Cruise Ship Evacuated, Sinks Off Antarctica The MS Explorer, a small cruise ship strikes an iceberg and sinks hours later in icy waters off Antarctica. All 154 passengers and crew members, Americans among them, survived.

Cruise Ship Evacuated, Sinks Off Antarctica

  • Download
  • <iframe src="" width="100%" height="290" frameborder="0" scrolling="no" title="NPR embedded audio player">
  • Transcript


From NPR News, this is ALL THINGS CONSIDERED. I'm Andrea Seabrook.

Maybe you've seen the images today - they are stunning - of a bright, red cruise ships lying on its side in a field of floating ice. The Explorer was designed nearly 40 years ago, specifically to move through ice. It was the first ship to take regular folks - non-scientists - through the Northwest Passage and to explore the marvels of Antarctica.

It was there in the cold, cold waters of Antarctica that the Explorer met its end on Friday. Ice smashed a hole in its hull, sending all 154 passengers and crew members to their lifeboats. They bobbed there in the cold water for a couple of hours until rescuers arrived.

One of the rescuers was a National Geographic research cruise ship called the Endeavor. Jon Bowermaster was on the National Geographic ship - still is in fact - and we have him on the line from his sat phone for a firsthand account. How are you, sir?

Mr. JON BOWERMASTER (Passenger, Endeavor): I'm a little colder than you are, but otherwise, all is good.

SEABROOK: Where are you right now?

Mr. BOWERMASTER: Well, we're just nearing 66 degrees south latitude, so we're near the Antarctic circle and we're probably a couple of hundred miles south of where we came upon the Explorer yesterday morning.

SEABROOK: Now, the Endeavor, your ship, was first on the scene. What did you see?

Mr. BOWERMASTER: Well, the first thing we saw - the captain of the Endeavor, Oliver Kreuss, spotted the sinking ship from about 15 miles out. And what we saw when we arrived was a string of lifeboats strung out over about a quarter a mile. It was very surreal because it was actually quite a beautiful morning - pretty calm for Antarctica. And it was cold, probably 30 degrees, not much wind, and beautiful sunlight on the sea. So there - but there glistening was this kind of almost horrific sight of these cast-aside lifeboats.

Just as we arrived, another big cruise boat, the Nordnorge, with 700-passenger capability arrived. And it had been agreed upon as we were both steaming towards the accident that Nordnorge would take all the people because they had room. We didn't really have rooms aboard the Endeavor.

SEABROOK: Did you - were the people panicking? I mean, they must have been freezing on those life rafts.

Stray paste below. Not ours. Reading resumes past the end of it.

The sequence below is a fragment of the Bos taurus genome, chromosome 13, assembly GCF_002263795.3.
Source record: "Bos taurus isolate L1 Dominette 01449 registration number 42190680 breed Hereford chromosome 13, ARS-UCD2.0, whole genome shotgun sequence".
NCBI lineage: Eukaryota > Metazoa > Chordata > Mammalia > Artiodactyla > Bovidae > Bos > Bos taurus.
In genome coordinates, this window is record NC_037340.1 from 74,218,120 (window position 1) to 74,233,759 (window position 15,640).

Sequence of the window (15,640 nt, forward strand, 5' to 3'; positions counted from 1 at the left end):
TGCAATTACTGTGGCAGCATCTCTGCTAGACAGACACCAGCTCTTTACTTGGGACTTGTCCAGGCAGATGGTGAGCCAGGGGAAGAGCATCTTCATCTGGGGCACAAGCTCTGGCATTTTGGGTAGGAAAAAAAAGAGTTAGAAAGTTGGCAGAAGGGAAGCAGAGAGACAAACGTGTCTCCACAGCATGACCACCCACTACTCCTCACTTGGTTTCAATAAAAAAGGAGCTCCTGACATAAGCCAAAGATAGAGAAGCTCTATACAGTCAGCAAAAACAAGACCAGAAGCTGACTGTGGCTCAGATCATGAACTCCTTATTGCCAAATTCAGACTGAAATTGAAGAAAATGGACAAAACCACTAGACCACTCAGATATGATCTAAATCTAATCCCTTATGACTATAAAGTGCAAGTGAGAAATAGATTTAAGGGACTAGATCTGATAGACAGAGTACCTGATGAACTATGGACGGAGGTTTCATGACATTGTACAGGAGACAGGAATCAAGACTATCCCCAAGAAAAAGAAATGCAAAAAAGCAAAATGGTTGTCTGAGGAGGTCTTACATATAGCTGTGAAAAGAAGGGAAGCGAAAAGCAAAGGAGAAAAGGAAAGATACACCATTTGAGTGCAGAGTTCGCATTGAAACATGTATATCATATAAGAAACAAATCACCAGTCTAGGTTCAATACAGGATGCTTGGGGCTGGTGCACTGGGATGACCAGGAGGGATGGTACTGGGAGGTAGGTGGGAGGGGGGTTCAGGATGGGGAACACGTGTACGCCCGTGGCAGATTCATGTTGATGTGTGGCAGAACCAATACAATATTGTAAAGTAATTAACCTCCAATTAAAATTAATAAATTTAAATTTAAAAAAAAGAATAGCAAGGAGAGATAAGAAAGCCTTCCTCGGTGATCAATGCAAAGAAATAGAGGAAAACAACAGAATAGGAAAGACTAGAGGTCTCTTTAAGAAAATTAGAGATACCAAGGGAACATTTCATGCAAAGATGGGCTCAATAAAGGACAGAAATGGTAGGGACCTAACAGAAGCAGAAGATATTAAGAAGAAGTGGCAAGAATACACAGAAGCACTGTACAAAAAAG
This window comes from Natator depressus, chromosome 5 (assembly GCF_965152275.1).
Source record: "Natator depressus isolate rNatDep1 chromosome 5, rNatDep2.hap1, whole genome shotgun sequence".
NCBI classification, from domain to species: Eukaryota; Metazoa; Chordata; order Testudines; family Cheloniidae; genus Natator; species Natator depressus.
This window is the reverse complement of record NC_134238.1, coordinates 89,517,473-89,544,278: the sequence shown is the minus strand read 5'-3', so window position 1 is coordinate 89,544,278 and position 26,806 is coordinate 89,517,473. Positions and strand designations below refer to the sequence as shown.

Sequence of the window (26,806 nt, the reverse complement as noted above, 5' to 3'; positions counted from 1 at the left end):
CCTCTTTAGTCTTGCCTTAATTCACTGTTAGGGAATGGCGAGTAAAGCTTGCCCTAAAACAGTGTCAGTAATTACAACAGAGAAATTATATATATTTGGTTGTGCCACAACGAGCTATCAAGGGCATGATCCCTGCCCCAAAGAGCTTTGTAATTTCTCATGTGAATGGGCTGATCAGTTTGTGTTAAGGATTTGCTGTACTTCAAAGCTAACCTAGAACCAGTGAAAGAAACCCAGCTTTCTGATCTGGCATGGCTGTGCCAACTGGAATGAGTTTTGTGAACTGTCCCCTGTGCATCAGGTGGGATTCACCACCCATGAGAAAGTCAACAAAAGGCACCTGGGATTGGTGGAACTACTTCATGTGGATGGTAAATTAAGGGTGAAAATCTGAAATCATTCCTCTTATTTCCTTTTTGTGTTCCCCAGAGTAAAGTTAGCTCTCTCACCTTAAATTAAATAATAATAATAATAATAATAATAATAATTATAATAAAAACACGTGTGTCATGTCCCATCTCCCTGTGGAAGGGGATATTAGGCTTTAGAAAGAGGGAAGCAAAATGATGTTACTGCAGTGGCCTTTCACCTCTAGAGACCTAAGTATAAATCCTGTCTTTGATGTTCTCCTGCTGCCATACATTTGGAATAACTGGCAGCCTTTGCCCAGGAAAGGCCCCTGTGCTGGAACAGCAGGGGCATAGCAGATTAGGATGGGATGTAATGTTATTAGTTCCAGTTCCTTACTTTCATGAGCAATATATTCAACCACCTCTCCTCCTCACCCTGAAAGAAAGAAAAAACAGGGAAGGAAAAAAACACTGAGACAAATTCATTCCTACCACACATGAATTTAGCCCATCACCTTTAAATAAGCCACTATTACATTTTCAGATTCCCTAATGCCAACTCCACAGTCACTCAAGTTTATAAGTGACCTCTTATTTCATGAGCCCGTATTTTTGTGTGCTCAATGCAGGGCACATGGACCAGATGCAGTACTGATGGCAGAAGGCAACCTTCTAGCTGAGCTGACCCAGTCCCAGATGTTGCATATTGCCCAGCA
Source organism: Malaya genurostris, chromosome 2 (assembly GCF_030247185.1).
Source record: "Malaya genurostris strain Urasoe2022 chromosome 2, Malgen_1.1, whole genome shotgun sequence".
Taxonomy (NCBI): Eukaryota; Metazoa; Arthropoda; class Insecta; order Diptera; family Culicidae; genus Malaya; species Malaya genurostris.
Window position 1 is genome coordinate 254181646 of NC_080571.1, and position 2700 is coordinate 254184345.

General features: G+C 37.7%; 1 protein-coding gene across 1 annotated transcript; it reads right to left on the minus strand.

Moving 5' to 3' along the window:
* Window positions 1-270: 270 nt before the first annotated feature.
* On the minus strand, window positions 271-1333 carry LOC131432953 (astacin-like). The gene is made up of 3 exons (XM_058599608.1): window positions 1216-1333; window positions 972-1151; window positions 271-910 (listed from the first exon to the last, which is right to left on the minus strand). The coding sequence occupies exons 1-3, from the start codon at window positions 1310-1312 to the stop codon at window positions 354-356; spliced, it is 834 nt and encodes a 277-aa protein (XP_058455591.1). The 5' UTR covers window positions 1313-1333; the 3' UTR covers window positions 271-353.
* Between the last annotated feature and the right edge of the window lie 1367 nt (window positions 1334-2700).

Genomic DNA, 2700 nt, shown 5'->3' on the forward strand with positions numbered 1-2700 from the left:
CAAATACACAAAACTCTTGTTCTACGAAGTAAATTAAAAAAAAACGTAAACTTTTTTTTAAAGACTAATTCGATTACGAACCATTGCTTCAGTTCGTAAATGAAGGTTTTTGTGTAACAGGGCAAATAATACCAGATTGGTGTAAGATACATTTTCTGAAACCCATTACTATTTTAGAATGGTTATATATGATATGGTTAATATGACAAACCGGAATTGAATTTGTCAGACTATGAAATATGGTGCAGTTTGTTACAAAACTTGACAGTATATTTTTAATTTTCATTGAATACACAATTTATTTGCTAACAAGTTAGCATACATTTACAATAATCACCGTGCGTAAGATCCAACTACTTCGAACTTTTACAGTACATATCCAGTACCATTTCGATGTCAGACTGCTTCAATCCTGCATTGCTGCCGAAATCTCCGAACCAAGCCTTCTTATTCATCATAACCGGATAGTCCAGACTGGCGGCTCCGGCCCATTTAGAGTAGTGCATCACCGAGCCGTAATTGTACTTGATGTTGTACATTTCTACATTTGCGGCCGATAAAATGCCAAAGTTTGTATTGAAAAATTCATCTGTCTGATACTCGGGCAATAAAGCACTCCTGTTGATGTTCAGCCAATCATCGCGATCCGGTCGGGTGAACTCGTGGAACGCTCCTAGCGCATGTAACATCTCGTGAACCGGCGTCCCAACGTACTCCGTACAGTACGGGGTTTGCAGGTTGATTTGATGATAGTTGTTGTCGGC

Mr. BOWERMASTER: Well, I'm sure they were very cold. I mean, they didn't see for about four hours and they started in the dark. I guess the only good thing for them is that they were able to communicate with the captain who stayed on the Explorer for quite awhile who had been communicating with our captain, so they knew we were coming. But still, I'm sure when they saw our two ships - the Nordnorge and the Endeavor - coming over the horizon, they must have been very happy.

The thing that was very fortunate for them was that about six hours after they were rescued, a very nasty but very typical Antarctic storm arrived. And if they've been lost in those conditions - foggy, very cold, very windy - the turnout might have been quite different.

SEABROOK: How did your crew help in the rescue?

Mr. BOWERMASTER: Well, we sent out - the Nordnorge carried all the passengers on, we sent out Zodiacs from our ships to try and transfer people from boat to boat and also to roundup all the lifeboats because what was happening as the people left the lifeboats, they were just leaving them abandoned in the seas.

And as we were leaving, after all the passengers were safely on the Nordnorge, we made a circle of the sinking ship. At that point, it was about 30, 35, 40 degrees listening to the starboard about to go over on its side. And we made a beautiful kind of sad cruise around it because many of the people on the Endeavor had worked on the Explorer over the course of the last four decades.

SEABROOK: What happened to the Explorer now? Did it sink after that?

Mr. BOWERMASTER: Yeah. The Explorer has sunk. You know, I'm sure you saw those very kind of eloquent pictures of it laying on its side in the ice. But it's so heavy that I'm sure it's broke apart and sunk sometime, I believe, early this morning, so about 24 hours after it apparently hit some ice.

SEABROOK: Jon Bowermaster is an explorer and writer aboard the National Geographic ship, the Endeavor. Thank you so much.

Mr. BOWERMASTER: You're welcome, Andrea.

Copyright © 2007 NPR. All rights reserved. Visit our website terms of use and permissions pages at for further information.

NPR transcripts are created on a rush deadline by Verb8tm, Inc., an NPR contractor, and produced using a proprietary transcription process developed with NPR. This text may not be in its final form and may be updated or revised in the future. Accuracy and availability may vary. The authoritative record of NPR’s programming is the audio record.